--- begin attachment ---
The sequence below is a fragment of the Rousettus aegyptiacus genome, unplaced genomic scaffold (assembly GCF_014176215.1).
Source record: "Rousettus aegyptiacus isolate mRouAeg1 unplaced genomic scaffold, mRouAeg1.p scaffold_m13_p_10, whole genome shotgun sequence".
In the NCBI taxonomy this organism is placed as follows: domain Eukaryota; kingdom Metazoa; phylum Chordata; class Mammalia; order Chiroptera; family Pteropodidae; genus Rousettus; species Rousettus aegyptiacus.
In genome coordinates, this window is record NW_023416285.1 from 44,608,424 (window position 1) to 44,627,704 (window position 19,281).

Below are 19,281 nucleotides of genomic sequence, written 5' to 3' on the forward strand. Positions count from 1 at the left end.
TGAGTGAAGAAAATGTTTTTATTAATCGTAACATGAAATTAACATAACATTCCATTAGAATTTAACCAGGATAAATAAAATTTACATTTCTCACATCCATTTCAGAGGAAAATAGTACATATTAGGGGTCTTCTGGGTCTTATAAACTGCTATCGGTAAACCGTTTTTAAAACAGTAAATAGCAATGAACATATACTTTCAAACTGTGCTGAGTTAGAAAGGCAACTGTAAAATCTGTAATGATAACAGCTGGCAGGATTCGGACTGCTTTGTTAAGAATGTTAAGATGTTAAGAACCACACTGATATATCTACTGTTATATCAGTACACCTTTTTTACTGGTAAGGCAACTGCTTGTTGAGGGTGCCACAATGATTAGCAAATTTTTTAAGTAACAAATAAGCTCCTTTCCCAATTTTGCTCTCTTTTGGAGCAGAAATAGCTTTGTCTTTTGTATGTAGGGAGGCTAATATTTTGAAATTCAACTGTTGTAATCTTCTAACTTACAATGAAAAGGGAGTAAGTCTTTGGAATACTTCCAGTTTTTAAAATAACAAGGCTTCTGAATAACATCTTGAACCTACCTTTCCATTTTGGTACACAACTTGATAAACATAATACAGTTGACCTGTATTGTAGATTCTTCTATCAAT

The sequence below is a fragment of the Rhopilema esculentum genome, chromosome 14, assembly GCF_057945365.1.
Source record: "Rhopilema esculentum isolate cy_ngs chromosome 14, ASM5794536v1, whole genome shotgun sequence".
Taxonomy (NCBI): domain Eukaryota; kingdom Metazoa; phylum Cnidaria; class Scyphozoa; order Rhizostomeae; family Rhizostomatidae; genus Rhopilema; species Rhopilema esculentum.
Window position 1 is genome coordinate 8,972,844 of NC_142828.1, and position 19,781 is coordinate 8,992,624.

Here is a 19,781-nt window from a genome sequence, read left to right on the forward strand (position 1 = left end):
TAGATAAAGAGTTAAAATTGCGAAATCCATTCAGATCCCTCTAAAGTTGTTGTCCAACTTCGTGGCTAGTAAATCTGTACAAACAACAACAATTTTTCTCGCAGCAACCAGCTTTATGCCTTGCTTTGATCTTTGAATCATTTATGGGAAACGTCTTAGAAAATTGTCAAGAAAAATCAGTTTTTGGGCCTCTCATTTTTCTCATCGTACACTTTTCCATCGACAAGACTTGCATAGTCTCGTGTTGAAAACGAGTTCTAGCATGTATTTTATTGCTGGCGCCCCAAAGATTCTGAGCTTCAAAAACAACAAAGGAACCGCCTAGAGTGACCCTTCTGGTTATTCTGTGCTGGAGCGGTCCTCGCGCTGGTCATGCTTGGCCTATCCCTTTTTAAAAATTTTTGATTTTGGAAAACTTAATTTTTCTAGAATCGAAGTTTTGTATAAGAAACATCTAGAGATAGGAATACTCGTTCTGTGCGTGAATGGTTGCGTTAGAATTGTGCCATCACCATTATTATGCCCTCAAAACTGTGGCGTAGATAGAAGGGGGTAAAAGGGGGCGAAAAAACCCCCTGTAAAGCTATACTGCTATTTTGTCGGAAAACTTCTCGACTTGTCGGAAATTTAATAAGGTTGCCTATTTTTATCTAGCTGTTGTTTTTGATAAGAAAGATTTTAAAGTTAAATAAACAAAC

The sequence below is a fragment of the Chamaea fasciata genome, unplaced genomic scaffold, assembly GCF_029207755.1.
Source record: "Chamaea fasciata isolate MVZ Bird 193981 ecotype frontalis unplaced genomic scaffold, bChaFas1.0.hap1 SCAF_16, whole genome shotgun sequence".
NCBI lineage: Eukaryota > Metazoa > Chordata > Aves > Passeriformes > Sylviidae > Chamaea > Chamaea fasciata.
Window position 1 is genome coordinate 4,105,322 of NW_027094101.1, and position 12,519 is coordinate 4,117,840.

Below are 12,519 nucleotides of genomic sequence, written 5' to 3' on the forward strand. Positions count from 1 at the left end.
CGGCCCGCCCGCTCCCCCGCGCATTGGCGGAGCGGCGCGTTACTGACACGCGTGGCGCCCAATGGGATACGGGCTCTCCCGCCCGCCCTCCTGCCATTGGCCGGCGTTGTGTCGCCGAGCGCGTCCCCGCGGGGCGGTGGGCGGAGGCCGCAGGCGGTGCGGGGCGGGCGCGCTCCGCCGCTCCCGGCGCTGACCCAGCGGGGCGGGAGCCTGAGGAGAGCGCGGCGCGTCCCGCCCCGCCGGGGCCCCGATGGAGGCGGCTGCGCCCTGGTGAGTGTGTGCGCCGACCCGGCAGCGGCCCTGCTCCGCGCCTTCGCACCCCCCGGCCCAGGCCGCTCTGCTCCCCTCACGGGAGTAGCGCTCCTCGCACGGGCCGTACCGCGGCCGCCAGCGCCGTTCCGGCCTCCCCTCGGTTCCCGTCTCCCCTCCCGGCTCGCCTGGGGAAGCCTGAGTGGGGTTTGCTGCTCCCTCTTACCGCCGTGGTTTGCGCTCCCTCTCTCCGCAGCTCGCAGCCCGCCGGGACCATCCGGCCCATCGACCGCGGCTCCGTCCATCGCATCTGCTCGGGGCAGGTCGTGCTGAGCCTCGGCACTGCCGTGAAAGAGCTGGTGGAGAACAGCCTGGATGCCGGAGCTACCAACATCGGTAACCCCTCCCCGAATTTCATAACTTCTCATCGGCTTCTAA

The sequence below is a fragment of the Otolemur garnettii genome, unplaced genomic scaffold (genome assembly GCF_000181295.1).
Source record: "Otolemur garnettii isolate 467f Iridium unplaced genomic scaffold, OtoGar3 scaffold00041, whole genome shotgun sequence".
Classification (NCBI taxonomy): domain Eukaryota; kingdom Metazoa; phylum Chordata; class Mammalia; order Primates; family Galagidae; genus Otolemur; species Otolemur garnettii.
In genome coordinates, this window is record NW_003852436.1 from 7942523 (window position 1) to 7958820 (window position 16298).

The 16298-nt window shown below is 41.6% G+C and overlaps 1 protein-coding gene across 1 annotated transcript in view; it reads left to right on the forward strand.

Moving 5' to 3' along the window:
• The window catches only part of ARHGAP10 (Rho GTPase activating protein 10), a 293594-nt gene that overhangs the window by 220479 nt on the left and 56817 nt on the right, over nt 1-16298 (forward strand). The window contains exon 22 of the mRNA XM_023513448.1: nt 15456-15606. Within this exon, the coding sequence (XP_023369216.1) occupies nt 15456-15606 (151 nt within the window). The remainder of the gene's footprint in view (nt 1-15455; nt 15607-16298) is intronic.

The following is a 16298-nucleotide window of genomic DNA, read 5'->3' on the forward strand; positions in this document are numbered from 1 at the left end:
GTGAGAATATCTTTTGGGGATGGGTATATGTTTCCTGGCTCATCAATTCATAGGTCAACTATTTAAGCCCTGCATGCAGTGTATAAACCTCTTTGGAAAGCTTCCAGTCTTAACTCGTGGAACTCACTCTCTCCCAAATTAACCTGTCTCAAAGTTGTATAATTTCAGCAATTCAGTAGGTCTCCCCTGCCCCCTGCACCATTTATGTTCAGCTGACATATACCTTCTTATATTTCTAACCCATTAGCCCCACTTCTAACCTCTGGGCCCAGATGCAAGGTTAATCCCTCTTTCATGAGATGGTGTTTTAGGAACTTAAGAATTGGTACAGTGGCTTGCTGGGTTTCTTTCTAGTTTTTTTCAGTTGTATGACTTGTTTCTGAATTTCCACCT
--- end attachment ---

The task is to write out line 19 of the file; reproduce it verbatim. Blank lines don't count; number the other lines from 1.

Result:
The sequence below is a fragment of the Otolemur garnettii genome, unplaced genomic scaffold (genome assembly GCF_000181295.1).